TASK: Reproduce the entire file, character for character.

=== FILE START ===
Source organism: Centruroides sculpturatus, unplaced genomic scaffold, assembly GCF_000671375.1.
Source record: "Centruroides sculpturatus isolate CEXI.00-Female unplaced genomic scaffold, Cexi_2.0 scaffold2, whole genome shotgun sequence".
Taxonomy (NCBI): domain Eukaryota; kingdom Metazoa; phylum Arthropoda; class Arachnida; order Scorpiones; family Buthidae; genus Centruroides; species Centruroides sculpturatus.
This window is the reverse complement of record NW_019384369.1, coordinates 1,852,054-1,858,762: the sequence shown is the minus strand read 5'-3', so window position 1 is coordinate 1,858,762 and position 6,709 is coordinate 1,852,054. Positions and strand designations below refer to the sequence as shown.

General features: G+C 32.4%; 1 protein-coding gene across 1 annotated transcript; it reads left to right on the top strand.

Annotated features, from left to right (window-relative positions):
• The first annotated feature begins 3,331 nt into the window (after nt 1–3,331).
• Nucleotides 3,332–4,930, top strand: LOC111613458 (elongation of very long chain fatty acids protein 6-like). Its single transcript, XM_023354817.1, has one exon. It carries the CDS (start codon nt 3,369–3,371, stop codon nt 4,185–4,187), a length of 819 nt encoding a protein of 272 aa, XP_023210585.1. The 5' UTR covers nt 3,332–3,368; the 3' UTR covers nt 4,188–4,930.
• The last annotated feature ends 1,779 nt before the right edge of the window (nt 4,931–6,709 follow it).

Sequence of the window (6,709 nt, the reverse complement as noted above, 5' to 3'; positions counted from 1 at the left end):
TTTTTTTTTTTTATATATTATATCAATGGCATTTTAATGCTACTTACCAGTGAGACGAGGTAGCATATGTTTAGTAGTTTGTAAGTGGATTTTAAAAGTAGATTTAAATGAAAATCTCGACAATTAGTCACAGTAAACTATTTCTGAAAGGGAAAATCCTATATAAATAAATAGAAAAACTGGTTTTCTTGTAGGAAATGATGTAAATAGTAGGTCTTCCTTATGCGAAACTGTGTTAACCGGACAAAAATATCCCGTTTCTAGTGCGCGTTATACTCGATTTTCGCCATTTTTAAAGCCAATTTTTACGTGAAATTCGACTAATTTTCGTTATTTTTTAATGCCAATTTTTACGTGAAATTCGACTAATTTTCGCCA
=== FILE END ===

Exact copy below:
Source organism: Centruroides sculpturatus, unplaced genomic scaffold, assembly GCF_000671375.1.
Source record: "Centruroides sculpturatus isolate CEXI.00-Female unplaced genomic scaffold, Cexi_2.0 scaffold2, whole genome shotgun sequence".
Taxonomy (NCBI): domain Eukaryota; kingdom Metazoa; phylum Arthropoda; class Arachnida; order Scorpiones; family Buthidae; genus Centruroides; species Centruroides sculpturatus.
This window is the reverse complement of record NW_019384369.1, coordinates 1,852,054-1,858,762: the sequence shown is the minus strand read 5'-3', so window position 1 is coordinate 1,858,762 and position 6,709 is coordinate 1,852,054. Positions and strand designations below refer to the sequence as shown.

General features: G+C 32.4%; 1 protein-coding gene across 1 annotated transcript; it reads left to right on the top strand.

Annotated features, from left to right (window-relative positions):
• The first annotated feature begins 3,331 nt into the window (after nt 1–3,331).
• Nucleotides 3,332–4,930, top strand: LOC111613458 (elongation of very long chain fatty acids protein 6-like). Its single transcript, XM_023354817.1, has one exon. It carries the CDS (start codon nt 3,369–3,371, stop codon nt 4,185–4,187), a length of 819 nt encoding a protein of 272 aa, XP_023210585.1. The 5' UTR covers nt 3,332–3,368; the 3' UTR covers nt 4,188–4,930.
• The last annotated feature ends 1,779 nt before the right edge of the window (nt 4,931–6,709 follow it).

Sequence of the window (6,709 nt, the reverse complement as noted above, 5' to 3'; positions counted from 1 at the left end):
TTTTTTTTTTTTATATATTATATCAATGGCATTTTAATGCTACTTACCAGTGAGACGAGGTAGCATATGTTTAGTAGTTTGTAAGTGGATTTTAAAAGTAGATTTAAATGAAAATCTCGACAATTAGTCACAGTAAACTATTTCTGAAAGGGAAAATCCTATATAAATAAATAGAAAAACTGGTTTTCTTGTAGGAAATGATGTAAATAGTAGGTCTTCCTTATGCGAAACTGTGTTAACCGGACAAAAATATCCCGTTTCTAGTGCGCGTTATACTCGATTTTCGCCATTTTTAAAGCCAATTTTTACGTGAAATTCGACTAATTTTCGTTATTTTTTAATGCCAATTTTTACGTGAAATTCGACTAATTTTCGCCA